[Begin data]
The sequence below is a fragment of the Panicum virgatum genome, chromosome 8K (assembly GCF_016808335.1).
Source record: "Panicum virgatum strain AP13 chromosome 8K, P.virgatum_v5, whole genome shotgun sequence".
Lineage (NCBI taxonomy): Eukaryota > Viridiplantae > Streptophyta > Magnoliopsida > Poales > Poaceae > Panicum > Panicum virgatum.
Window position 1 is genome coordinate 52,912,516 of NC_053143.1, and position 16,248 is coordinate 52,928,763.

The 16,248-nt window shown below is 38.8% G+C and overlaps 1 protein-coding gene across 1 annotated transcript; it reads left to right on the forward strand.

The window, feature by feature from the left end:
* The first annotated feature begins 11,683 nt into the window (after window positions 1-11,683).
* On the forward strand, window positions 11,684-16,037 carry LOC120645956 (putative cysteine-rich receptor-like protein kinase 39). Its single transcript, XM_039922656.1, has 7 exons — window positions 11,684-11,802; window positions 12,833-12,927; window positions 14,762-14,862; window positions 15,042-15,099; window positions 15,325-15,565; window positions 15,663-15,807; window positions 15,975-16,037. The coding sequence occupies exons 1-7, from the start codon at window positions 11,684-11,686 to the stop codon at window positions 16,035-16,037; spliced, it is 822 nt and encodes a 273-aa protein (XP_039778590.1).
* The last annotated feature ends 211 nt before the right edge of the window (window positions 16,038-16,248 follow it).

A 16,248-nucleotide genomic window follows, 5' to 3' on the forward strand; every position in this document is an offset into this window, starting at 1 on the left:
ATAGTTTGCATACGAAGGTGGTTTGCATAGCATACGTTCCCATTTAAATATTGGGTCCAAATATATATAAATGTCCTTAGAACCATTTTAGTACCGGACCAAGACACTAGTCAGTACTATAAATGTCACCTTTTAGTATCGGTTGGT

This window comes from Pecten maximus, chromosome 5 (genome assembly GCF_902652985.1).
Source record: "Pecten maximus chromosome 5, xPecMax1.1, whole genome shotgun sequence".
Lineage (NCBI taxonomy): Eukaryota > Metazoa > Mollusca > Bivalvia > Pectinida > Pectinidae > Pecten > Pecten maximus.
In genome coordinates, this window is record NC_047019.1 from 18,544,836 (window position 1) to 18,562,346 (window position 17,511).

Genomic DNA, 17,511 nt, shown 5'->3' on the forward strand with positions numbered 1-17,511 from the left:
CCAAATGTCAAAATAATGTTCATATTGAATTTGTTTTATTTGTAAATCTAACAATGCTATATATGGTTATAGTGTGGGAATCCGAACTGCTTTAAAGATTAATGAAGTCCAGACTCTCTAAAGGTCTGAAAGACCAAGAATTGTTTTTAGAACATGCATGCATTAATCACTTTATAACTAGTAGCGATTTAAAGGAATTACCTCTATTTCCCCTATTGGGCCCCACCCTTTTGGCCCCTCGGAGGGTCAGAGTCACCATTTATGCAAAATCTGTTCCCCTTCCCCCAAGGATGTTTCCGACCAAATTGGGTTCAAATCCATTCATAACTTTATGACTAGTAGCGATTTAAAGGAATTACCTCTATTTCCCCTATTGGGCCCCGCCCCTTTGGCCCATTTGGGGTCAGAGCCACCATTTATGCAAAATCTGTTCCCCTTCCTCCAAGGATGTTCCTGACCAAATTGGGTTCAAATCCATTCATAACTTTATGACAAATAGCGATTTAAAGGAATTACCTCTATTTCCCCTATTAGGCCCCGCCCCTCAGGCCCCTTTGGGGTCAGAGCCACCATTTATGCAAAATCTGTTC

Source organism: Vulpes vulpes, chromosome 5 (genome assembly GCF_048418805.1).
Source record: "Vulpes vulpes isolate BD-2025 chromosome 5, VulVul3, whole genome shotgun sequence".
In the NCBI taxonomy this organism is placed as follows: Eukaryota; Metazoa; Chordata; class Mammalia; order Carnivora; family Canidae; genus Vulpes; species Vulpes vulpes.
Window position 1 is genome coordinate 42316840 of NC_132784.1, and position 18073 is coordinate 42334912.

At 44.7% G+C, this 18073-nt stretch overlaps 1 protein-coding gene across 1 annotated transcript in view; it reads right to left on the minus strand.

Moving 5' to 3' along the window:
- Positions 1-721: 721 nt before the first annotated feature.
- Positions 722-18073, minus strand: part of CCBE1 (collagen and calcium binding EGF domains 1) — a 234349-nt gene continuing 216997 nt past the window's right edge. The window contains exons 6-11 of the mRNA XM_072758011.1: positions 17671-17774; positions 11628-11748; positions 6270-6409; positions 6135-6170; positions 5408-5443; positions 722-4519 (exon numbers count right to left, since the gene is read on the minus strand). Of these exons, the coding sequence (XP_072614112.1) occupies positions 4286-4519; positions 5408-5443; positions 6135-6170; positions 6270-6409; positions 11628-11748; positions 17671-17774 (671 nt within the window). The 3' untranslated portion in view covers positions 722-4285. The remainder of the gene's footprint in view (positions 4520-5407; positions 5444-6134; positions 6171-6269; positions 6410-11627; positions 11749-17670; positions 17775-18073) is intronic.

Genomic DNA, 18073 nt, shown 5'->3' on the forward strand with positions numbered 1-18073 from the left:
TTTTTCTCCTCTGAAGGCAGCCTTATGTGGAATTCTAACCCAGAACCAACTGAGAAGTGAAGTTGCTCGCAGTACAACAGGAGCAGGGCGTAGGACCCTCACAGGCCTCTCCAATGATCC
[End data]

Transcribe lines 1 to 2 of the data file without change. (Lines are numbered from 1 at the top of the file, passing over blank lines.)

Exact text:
The sequence below is a fragment of the Panicum virgatum genome, chromosome 8K (assembly GCF_016808335.1).
Source record: "Panicum virgatum strain AP13 chromosome 8K, P.virgatum_v5, whole genome shotgun sequence".